The Naval Service patrol ship LÉ Niamh has rescued over 360 migrants from the Mediterranean in its first two missions since taking up station in the area.
A total of 265 people were assisted on board the ship from a wooden barge 90 km north-east of the Libyan capital, Tripoli, on Monday evening.
Eight of the 265 were children, while there were 235 men and 13 women, according to provisional figures. They have all been transferred to the Italian naval ship Sirio.
This follows the ship’s first rescue mission in the Mediterranean on Sunday, when 98 migrants were taken on board from a rubber craft about 76 nautical miles north-west of Tripoli.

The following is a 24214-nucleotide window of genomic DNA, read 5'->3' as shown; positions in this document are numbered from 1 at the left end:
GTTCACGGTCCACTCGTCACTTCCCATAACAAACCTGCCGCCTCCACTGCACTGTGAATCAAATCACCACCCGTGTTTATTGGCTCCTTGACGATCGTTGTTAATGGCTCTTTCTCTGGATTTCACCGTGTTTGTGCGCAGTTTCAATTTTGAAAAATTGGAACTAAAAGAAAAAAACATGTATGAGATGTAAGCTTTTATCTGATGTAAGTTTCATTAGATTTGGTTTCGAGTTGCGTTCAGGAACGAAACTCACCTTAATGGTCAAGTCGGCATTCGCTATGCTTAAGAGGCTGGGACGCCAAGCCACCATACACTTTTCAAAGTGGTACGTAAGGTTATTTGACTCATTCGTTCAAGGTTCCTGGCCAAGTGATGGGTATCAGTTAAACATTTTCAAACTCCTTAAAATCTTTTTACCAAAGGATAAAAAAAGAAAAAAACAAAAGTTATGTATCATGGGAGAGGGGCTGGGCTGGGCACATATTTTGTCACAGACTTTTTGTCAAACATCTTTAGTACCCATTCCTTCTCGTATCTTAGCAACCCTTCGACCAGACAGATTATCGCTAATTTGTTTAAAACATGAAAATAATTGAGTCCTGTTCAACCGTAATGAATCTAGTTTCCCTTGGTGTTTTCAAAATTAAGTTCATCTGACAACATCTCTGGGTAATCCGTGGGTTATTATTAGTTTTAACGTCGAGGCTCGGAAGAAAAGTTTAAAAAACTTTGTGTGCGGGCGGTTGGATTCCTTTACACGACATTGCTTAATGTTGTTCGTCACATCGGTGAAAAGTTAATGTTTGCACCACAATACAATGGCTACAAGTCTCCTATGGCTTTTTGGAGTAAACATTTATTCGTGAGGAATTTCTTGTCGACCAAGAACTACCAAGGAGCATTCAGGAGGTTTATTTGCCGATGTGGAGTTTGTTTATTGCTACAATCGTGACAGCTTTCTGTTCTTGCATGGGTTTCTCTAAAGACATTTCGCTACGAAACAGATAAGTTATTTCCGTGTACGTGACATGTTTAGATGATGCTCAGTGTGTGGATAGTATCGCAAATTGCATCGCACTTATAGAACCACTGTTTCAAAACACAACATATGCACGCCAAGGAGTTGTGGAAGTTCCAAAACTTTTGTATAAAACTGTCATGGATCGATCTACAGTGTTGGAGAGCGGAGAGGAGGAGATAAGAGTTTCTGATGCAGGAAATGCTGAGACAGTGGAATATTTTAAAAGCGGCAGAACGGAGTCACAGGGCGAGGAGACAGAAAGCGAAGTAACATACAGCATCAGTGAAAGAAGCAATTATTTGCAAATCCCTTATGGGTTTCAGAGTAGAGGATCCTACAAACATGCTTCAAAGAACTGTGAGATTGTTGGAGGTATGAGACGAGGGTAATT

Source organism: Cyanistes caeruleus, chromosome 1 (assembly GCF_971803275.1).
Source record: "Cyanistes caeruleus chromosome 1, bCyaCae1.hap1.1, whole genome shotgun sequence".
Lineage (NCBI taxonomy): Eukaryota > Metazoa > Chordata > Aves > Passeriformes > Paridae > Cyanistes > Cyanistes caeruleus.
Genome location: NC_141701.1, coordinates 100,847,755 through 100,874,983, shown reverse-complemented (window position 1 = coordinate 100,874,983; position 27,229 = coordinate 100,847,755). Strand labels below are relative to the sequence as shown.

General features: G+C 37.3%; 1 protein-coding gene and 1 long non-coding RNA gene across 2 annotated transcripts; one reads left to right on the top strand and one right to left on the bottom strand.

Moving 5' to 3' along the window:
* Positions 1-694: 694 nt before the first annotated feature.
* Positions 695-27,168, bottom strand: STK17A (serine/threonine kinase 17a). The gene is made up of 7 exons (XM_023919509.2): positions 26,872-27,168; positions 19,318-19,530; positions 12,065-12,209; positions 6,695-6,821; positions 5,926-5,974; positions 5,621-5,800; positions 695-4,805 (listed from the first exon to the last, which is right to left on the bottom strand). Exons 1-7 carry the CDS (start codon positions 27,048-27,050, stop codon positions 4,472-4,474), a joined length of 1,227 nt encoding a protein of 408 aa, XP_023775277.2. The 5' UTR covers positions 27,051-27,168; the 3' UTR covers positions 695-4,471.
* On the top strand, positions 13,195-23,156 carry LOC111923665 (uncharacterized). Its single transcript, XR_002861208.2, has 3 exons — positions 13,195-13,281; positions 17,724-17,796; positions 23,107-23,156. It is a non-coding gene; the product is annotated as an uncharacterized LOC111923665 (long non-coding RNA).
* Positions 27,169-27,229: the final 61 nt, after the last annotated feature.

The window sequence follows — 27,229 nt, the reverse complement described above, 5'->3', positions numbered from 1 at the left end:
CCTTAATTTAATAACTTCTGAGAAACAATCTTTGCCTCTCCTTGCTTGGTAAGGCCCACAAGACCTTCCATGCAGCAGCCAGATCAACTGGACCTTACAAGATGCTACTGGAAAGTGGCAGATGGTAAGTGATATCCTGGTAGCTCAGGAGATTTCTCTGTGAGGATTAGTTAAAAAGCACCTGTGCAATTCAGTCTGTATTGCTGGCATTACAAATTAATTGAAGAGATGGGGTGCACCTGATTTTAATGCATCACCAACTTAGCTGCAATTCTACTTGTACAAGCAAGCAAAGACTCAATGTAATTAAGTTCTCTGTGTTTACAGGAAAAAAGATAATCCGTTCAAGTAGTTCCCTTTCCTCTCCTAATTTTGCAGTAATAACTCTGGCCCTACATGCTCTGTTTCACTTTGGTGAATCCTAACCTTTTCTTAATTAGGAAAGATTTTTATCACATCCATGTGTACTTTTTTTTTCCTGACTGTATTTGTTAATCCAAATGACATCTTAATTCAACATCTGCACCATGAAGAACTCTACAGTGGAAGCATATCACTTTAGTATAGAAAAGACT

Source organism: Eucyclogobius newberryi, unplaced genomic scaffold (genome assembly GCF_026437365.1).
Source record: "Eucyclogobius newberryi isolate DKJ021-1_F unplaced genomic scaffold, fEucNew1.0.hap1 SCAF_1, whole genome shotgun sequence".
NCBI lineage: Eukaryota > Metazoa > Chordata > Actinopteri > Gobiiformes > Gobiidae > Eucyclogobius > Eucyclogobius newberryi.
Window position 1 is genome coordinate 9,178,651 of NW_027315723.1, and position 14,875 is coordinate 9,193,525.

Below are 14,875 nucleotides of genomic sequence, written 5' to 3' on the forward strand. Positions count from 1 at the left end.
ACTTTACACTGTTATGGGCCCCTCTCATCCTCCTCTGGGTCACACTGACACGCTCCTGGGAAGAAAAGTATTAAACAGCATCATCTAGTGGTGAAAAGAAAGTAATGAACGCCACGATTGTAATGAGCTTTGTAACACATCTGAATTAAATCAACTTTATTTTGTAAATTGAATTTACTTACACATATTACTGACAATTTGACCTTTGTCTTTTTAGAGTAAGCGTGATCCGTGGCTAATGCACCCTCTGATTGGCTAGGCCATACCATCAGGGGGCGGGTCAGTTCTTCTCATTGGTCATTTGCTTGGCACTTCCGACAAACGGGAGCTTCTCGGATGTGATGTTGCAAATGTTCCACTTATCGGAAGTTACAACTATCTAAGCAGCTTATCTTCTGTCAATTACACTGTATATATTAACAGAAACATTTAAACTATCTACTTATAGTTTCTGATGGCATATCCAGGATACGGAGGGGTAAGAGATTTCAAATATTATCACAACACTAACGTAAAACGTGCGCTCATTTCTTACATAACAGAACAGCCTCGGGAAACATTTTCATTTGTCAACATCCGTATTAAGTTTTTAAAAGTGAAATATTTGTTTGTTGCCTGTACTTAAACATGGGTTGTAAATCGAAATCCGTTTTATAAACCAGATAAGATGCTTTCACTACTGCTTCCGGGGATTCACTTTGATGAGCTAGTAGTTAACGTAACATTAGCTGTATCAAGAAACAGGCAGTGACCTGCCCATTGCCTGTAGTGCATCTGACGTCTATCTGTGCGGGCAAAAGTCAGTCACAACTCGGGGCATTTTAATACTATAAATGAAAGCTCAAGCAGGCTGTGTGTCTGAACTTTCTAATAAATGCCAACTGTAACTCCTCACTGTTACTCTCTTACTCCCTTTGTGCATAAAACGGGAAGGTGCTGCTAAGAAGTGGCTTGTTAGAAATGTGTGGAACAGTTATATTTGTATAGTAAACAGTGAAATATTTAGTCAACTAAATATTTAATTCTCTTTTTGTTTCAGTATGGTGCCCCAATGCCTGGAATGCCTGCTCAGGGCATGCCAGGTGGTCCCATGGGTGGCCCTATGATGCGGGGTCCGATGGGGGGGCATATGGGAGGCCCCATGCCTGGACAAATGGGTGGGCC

Some 78 of these were men, while there were 18 women and two children. They were also transferred to the Italian naval vessel.
The Irish patrol ship under the command of Lieut-Cdr Daniel Wall left Cork harbour on July 10th for the Mediterranean, taking over from the LÉ Eithne which rescued almost 3,400 people during its six weeks of duty.
Those rescued were of 21 nationalities, ranging from Eritrean, Nigerian, Sudanese and Syrian to people from Pakistan, Senegal, Egypt and Bangladesh.
They were among an estimated 150,000 to 200,000 people who have embarked in unseaworthy and overcrowded craft from the Libyan coast so far this year.
The Government took the decision to offer assistance to the Italian government after more than 850 people lost their lives in one incident last April 27km off the Libyan coast.
Last week, the Government indicated that it would accept up to 600 extra migrants under the EU's scheme to resettle some 44,000 who have made the crossing from Libya to Italy and Greece.